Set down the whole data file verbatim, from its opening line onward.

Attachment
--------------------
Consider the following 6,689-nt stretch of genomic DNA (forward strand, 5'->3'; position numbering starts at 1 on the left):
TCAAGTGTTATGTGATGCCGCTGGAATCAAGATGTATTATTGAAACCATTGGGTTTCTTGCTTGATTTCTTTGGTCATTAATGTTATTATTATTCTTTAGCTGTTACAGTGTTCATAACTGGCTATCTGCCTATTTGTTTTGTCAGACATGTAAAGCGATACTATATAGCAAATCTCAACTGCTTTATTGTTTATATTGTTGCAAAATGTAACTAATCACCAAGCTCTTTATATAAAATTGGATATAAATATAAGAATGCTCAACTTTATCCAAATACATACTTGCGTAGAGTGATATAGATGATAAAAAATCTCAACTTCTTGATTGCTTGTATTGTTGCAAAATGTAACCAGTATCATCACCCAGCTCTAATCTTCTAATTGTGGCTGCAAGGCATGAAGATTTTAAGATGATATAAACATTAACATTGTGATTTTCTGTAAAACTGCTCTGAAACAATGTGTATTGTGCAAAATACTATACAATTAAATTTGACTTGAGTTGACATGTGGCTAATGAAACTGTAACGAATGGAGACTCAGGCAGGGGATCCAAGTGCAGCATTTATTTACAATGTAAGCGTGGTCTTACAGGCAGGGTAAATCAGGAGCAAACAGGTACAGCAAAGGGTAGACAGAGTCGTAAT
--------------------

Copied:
Consider the following 6,689-nt stretch of genomic DNA (forward strand, 5'->3'; position numbering starts at 1 on the left):
TCAAGTGTTATGTGATGCCGCTGGAATCAAGATGTATTATTGAAACCATTGGGTTTCTTGCTTGATTTCTTTGGTCATTAATGTTATTATTATTCTTTAGCTGTTACAGTGTTCATAACTGGCTATCTGCCTATTTGTTTTGTCAGACATGTAAAGCGATACTATATAGCAAATCTCAACTGCTTTATTGTTTATATTGTTGCAAAATGTAACTAATCACCAAGCTCTTTATATAAAATTGGATATAAATATAAGAATGCTCAACTTTATCCAAATACATACTTGCGTAGAGTGATATAGATGATAAAAAATCTCAACTTCTTGATTGCTTGTATTGTTGCAAAATGTAACCAGTATCATCACCCAGCTCTAATCTTCTAATTGTGGCTGCAAGGCATGAAGATTTTAAGATGATATAAACATTAACATTGTGATTTTCTGTAAAACTGCTCTGAAACAATGTGTATTGTGCAAAATACTATACAATTAAATTTGACTTGAGTTGACATGTGGCTAATGAAACTGTAACGAATGGAGACTCAGGCAGGGGATCCAAGTGCAGCATTTATTTACAATGTAAGCGTGGTCTTACAGGCAGGGTAAATCAGGAGCAAACAGGTACAGCAAAGGGTAGACAGAGTCGTAAT